National Partnership to Improve Dementia Care Exceeds Goal to Reduce Use of Antipsychotic Medications in Nursing Homes: CMS Announces New Goal

National Partnership to Improve Dementia Care Exceeds Goal to Reduce Use of Antipsychotic Medications in Nursing Homes: CMS Announces New Goal

Coalition provides tools and support to achieve continued decreases

The National Partnership to Improve Dementia Care, a public-private coalition, today established a new national goal of reducing the use of antipsychotic medications in long-stay nursing home residents by 25 percent by the end of 2015, and 30 percent by the end of 2016. The coalition includes the Centers for Medicare & Medicaid Services (CMS), consumers, advocacy organizations, providers and professional associations.
 
Between the end of 2011 and the end of 2013, the national prevalence of antipsychotic use in long-stay nursing home residents was reduced by 15.1 percent, decreasing from 23.8 percent to 20.2 percent nationwide. The National Partnership is now working with nursing homes to reduce that rate even further.
 
“We know that many of the diagnoses in nursing home residents do not merit antipsychotics but they were being used anyway,” said Patrick Conway, M.D., deputy administrator for innovation and quality and the CMS chief medical officer. “In partnership with key stakeholders, we have set ambitious goals to reduce use of antipsychotics because there are – for many people with dementia – behavioral and other approaches to provide this care more effectively and safely.”
 
Coalition members, including AMDA – The Society for Post-Acute and Long-Term Care Medicine, American Health Care Association (AHCA), LeadingAge and Advancing Excellence in America’s Nursing Homes, are committed to achieving these new goals. The groups set these goals because they are challenging, yet achievable with the continued hard work of many stakeholders. These goals build on the progress made to date and express the coalition’s commitment to continue this important effort. The National Partnership seeks to optimize the quality of life for residents in America’s nursing homes by improving care for all residents, especially those with dementia.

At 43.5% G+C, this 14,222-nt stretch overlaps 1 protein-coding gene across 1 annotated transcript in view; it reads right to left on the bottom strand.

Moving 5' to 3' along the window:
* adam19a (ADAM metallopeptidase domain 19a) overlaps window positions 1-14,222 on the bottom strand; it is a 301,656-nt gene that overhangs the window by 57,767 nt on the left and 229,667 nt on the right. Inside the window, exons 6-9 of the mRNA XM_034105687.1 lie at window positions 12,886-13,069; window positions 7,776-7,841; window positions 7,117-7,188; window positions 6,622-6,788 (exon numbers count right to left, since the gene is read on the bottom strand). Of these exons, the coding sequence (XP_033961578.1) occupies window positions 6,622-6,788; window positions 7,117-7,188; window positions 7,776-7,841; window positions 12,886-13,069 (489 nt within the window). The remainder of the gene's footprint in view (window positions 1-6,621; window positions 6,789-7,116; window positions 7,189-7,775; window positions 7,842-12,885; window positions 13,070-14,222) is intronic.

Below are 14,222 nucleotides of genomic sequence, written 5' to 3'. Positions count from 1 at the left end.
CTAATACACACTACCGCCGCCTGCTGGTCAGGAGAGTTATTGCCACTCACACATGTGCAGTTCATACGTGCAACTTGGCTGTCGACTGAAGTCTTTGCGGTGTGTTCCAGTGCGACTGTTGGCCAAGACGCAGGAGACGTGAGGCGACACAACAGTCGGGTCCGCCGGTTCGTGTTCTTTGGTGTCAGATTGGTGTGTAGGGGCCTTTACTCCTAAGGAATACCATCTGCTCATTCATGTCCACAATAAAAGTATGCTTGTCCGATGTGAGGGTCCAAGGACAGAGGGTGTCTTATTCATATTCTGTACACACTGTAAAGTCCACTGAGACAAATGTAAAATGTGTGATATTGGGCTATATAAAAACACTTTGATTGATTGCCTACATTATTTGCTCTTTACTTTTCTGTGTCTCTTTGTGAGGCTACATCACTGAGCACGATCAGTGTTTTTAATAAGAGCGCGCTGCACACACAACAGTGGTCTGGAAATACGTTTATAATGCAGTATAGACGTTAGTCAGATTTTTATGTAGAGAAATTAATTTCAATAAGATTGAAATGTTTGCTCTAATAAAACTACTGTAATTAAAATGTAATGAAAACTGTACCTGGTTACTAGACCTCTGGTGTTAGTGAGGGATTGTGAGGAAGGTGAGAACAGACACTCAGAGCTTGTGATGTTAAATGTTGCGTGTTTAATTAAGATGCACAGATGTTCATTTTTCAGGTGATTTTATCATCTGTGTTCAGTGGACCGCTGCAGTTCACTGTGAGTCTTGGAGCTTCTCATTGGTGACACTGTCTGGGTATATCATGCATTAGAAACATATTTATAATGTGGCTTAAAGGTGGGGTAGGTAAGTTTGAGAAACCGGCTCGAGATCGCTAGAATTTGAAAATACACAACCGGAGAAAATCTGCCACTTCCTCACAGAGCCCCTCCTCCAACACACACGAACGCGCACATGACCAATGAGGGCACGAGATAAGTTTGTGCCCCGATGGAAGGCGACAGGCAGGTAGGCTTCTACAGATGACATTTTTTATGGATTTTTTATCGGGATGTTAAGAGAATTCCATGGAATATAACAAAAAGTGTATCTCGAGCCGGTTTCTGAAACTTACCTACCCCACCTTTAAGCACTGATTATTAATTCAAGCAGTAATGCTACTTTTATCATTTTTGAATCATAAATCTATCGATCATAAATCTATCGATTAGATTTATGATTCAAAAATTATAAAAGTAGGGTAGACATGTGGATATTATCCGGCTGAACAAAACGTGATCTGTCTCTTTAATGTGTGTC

“We have created many tools for nursing homes to use to help achieve these goals,” said Dr. Conway. “Ultimately, nursing homes should re-think their approach to dementia care, re-connect with the person and their families, and use a comprehensive team-based approach to provide care.”
 
While the initial focus is on reducing the use of antipsychotic medications, the Partnership’s larger mission is to enhance the use of non-pharmacologic approaches and person-centered dementia care practices. CMS will monitor the reduction of antipsychotics as well as the possible consequences. For example, CMS will review prescriptions of anxiolytics and sedative/hypnotics to make sure nursing homes do not just replace antipsychotics with other drugs. In addition, CMS will review the cases of residents whose antipsychotics are withdrawn to make sure they don’t suffer an unnecessary decline in functional or cognitive status as a nursing home tries to reduce its usage.
 
Some states have achieved significant reduction in their rate of antipsychotic usage. For example, Georgia reduced its rate by 26.4 percent and North Carolina saw a 27.1 percent reduction. CMS released a fact sheet today with full state-by-state data as well as other data from the program.
 
CMS and its partners are committed to finding new ways to implement practices that enhance the quality of life for people with dementia, protect them from substandard care and promote goal-directed, person-centered care for every nursing home resident. The Partnership has engaged the nursing home industry across the country around reducing use of antipsychotic medications with momentum and success in this area that is expected to continue. In 2011, Medicare Part D spending on antipsychotic drugs totaled $7.6 billion, which was the second highest class of drugs, accounting for 8.4 percent of Part D spending.